|Year : 2017 | Volume
| Issue : 2 | Page : 175-178
Benign joint hypermobility syndrome with postural orthostatic tachycardia syndrome and acrocyanosis
Navjyot Kaur, VA Arun, Shavana Rana, VK Sashindran
Department of Medicine, AFMC, Pune, Maharashtra, India
|Date of Web Publication||14-Mar-2017|
Department of Medicine, AFMC, Sholapur Road, Pune - 410 040, Maharashtra
Source of Support: None, Conflict of Interest: None
Benign joint hypermobility syndrome (BJHS) and postural orthostatic tachycardia syndrome (POTS) are two common conditions which are frequently overlooked. While patients with BJHS are known to attend rheumatology, orthopedic, and medical outpatient departments for years with polyarthralgia; POTS is commonly misdiagnosed as anxiety neurosis or panic attack. Described first in 1940, POTS is one of the common causes of orthostatic symptoms in females. POTS is defined as orthostatic intolerance associated with tachycardia exceeding 120 beats/min (bpm) or an increase in the heart rate (HR) of 30 bpm from baseline within 10 min of changing the posture from a lying to standing position, in the absence of long-term chronic diseases and medications that affect the autonomic or vascular tone. Classified as primary and secondary, the underlying pathophysiological mechanism is assumed to be a failure of peripheral vascular resistance to increase sufficiently in response to orthostatic stress, and consequently, venous pooling occurs in the legs resulting in decreased venous return to the heart. This is compensated by an increase in HR and inotropy. We present a case of BJHS, who reported to us with recurrent episodes of syncope and presyncope and was diagnosed to have POTS secondary to his hypermobility syndrome. Although the tilt-table test is the gold standard for diagnosis of POTS, this case highlights the importance of bedside tests in evaluation of orthostatic symptoms and in diagnosis of relatively common but frequently overlooked syndrome.
Keywords: Benign hypermobility syndrome, postural orthostatic tachycardia syndrome, tilt-table test
|How to cite this article:|
Kaur N, Arun V A, Rana S, Sashindran V K. Benign joint hypermobility syndrome with postural orthostatic tachycardia syndrome and acrocyanosis. Med J DY Patil Univ 2017;10:175-8
|How to cite this URL:|
Kaur N, Arun V A, Rana S, Sashindran V K. Benign joint hypermobility syndrome with postural orthostatic tachycardia syndrome and acrocyanosis. Med J DY Patil Univ [serial online] 2017 [cited 2017 Mar 30];10:175-8. Available from: http://www.mjdrdypu.org/text.asp?2017/10/2/175/202108
| Introduction|| |
Benign joint hypermobility syndrome (BJHS) is an easily overlooked diagnosis. Most commonly, the patients present with arthralgia involving one or more joints which may sometimes be generalized and symmetrical. The two major criteria for diagnosis of BJHS are a Beighton score ≥4 and arthralgia for longer than 3 months in 4 or more joints. Gazit et al. stated that 78% patients with BJHS experience orthostatic intolerance  and one of the most common manifestations of orthostatic intolerance is postural orthostatic tachycardia syndrome (POTS). It is defined as the presence of symptoms of orthostatic intolerance for at least 6 months accompanied by an increase of heart rate (HR) ≥30 beats/min (bpm) over supine resting values or an absolute HR >120 bpm within 10 min of assuming an upright posture, in the absence of orthostatic hypotension (a decrease in blood pressure [BP]) >20/10 mmHg) and other overt cause of orthostatic symptoms or tachycardia, for example, active bleeding, acute dehydration, medications. Almost all patients experience presyncope and lightheadedness, however, only a minority (≈30%) actually faint. Tilt-table test is the “gold standard” for diagnosing this disorder. Dependent acrocyanosis is a well-documented dermatological manifestation of POTS  and is documented in as many as 50% of patients with POTS. In this article, we present and discuss a case of BJHS with secondary POTS and dependent acrocyanosis.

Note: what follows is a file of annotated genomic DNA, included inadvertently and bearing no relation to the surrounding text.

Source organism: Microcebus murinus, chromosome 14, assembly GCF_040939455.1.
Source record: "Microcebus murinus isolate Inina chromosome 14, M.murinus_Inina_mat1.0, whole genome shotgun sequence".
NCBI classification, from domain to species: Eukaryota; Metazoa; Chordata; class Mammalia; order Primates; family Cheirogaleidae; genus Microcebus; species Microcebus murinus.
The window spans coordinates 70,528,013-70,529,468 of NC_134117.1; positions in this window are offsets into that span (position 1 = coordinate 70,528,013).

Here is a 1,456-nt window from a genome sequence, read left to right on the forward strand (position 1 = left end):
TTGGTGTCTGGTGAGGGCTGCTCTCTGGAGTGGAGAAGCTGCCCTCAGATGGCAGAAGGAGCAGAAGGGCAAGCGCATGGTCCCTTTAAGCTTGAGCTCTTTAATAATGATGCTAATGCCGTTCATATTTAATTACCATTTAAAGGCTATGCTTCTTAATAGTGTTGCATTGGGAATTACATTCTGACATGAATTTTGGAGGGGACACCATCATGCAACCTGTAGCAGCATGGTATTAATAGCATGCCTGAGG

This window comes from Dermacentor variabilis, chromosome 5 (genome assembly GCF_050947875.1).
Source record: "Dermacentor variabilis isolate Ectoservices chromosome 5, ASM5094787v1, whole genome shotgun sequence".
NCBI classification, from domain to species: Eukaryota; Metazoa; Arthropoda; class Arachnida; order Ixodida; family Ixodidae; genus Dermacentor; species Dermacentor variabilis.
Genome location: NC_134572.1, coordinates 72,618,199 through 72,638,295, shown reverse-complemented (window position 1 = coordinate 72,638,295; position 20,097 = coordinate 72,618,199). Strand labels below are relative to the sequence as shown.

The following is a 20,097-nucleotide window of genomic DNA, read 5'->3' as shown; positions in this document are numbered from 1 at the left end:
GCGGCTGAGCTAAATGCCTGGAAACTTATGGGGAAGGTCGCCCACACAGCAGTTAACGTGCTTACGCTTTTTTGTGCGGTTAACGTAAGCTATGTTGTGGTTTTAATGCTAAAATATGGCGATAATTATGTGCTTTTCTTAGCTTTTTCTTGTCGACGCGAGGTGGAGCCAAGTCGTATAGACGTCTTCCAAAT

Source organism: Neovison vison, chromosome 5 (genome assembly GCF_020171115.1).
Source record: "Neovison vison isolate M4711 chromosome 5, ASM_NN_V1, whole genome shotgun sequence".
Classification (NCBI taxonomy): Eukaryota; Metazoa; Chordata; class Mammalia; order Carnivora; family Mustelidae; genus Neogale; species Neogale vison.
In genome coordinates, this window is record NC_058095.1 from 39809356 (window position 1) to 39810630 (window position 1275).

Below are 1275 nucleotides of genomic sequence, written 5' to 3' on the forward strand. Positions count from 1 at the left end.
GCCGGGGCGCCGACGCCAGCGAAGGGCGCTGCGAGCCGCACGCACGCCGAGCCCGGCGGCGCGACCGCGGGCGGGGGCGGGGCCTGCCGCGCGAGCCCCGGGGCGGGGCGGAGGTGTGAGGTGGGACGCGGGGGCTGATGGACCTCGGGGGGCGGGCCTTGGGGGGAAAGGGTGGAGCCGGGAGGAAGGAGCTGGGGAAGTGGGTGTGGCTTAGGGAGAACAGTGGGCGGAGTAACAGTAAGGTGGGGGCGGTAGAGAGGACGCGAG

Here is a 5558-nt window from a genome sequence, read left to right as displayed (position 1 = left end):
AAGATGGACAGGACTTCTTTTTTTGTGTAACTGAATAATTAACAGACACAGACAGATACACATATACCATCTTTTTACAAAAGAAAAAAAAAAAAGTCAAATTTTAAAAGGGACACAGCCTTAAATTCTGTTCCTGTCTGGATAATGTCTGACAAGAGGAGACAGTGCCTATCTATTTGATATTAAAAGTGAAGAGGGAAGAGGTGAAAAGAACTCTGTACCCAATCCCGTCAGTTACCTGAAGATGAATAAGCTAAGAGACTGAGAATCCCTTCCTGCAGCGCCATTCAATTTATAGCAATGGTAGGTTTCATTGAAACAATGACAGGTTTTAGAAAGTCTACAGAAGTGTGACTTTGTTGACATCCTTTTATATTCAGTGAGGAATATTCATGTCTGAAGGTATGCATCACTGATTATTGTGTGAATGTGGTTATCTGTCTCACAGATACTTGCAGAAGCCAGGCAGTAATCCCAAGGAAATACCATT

| Case Report|| |
Our patient, a young 27-year-old male reported to us in October 2014 with a history of recurrent presyncope, syncope, and dependent acrocyanosis. A well-built athlete, who played soccer in the zonal team till 2010 was diagnosed to have BJHS in 2012 when he reported with a history of noninflammatory polyarthralgia involving almost all joints of the body of 2 years duration and feeling of “giving-way and splitting” of joints. His Beighton score was nine [Table 1]. There was no history of excessively loose skin, easy bruisability, scars on body, recurrent fractures, hernia, or rectal prolapse. There was no family history of similar complaints in the family. On examination, his height was 174 cm, upper segment-lower segment ratio was 0.98, and arm span-height ratio was 1.01 (within normal limit). There were no dysmorphic features, no ectopia lentis, sclera was normal, and muscular-skeletal system was within normal limit. Dermatological examination revealed no evidence of hyperelasticity or easy bruisability. Based on Beighton score and absence of features of any other connective tissue disorder, he was diagnosed to have BJHS as per Brighton criteria.